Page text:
The first part of the track is to Holly Hut. The hike began from the North Egmont Visitor Centre and goes uphill through cool montane forest – mixed forest with trees covered in epiphytes, moss and lichens. A thick layer of clouds obscured any mountain view. This steep hike continued for about an hour before emerging onto a razorback ridge with sub-alpine bush and scrub landscape. As the lower clouds burnt off with the rising sun, some snow covered mountain views emerged. The track continued uphill with sweeping views of the Taranaki plains, lime green scrub forest, Tasman Sea and the distant central plateau icy Ruapehu and Ngauruhoe mountains. The morning sun lit up the landscape, warmed our bodies and further revealed more of the mountain. On the left slope was a transmission antenna.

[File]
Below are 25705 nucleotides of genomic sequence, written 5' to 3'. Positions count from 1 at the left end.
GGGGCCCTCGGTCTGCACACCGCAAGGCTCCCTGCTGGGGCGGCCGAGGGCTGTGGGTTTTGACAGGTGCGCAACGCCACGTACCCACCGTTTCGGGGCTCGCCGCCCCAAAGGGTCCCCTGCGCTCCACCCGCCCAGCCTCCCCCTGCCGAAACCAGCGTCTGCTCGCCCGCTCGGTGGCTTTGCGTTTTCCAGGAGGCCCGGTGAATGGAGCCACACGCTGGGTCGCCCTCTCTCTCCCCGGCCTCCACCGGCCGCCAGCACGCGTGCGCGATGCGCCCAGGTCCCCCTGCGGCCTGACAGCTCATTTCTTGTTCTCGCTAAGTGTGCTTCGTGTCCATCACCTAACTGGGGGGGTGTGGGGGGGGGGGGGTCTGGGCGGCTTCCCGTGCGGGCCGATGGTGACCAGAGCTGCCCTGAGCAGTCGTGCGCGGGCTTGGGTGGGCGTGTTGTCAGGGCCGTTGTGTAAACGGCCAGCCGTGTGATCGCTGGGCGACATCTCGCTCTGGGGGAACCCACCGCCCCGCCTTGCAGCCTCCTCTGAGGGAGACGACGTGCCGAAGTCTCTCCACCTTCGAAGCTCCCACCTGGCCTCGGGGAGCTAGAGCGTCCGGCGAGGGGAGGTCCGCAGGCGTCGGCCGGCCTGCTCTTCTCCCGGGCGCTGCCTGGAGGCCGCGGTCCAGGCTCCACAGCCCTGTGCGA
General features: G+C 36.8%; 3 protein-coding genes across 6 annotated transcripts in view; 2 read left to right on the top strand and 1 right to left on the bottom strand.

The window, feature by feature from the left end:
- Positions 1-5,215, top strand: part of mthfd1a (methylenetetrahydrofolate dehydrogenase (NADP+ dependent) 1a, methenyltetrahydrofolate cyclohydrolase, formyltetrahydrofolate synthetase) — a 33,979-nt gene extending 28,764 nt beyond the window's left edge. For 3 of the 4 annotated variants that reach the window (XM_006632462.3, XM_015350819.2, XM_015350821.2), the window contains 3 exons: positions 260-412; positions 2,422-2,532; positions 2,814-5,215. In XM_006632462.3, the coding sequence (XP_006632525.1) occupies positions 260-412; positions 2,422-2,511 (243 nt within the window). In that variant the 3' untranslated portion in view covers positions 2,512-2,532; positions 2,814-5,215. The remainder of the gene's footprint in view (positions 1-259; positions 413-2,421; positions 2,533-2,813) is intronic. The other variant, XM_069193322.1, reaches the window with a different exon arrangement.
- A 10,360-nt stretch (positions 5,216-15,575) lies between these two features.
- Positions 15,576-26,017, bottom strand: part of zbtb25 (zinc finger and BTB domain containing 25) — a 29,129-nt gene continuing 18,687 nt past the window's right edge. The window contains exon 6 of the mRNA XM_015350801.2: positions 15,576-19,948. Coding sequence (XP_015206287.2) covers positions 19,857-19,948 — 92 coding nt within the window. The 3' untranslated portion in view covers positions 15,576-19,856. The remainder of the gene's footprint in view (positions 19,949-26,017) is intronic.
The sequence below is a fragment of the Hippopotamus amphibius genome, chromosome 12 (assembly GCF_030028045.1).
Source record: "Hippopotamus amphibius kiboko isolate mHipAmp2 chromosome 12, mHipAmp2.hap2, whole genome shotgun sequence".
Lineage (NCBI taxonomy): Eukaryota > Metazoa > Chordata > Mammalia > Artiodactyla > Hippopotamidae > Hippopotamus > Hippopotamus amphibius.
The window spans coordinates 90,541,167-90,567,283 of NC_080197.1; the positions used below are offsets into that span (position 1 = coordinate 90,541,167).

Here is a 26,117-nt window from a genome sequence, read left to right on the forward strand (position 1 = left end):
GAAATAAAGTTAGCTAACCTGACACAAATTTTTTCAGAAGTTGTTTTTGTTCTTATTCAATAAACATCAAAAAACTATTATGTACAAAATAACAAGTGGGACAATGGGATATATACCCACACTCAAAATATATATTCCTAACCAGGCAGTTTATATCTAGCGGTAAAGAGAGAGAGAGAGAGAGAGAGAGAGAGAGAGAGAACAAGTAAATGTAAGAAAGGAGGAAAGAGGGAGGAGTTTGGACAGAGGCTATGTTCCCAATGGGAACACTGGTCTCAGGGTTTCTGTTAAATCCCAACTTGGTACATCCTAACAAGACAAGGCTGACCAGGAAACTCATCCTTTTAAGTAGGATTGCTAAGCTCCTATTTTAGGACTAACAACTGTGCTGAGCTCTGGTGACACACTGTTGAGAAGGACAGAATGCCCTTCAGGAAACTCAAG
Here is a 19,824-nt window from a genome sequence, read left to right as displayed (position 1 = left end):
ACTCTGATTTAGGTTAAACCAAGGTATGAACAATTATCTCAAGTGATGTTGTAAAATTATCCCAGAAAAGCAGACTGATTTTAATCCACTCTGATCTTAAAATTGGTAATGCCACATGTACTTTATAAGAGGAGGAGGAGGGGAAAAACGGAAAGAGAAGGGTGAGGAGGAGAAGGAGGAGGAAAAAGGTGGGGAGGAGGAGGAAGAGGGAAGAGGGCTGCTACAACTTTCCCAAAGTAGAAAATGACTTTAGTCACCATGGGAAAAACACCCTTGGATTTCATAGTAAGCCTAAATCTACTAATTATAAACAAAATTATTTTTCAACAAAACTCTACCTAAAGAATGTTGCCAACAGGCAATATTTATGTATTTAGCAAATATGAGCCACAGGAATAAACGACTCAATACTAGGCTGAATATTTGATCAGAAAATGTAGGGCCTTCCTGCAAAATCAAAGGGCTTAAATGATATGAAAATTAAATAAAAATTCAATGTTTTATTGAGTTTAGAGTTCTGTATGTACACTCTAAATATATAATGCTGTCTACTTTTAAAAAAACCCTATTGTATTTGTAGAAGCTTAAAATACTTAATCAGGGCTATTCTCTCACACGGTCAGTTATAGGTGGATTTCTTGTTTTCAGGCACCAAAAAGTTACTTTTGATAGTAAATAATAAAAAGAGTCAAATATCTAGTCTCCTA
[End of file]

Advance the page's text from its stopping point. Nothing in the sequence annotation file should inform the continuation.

The track skirted along the eastern face towards formidable but magnificent lava columns of the Diffenbach Cliffs. Parts of the lower slopes were covered with snow. Short parts of the track was flooded. We passed the towering cliffs which looked imposing but at the same time striking. We continued and negotiated some climbing over rocks at the Boomerang Slips. A series of wooden steps eased the crossing. The next major obstacle was past the Boomerang Slip. Due to recent poor weather, a major landslide had occurred. This prevented the track to continue along this path to Holly Hut. Fortunately, repairs had been carried out and now passable. It was basically a 30cm line across a steep loose rock face slope. Slowly but surely we crossed with fears of any mishaps. There is no time to stop and wonder. There was a bit of relief once we passed this point. Small streams of water fell over the rocks. We reached the Kokowai and Ahukawakawa Track junction at 1100. Finally, the whole symmetrical mountain was visible, including the snow peaked summit (2518 meters). A (near) perfect conical mountain similar to Mt Fuji. Today, there were about six hikers on the track. With sunshine and cool air, it was a perfect day for this hike. The mountain god was kind with us today!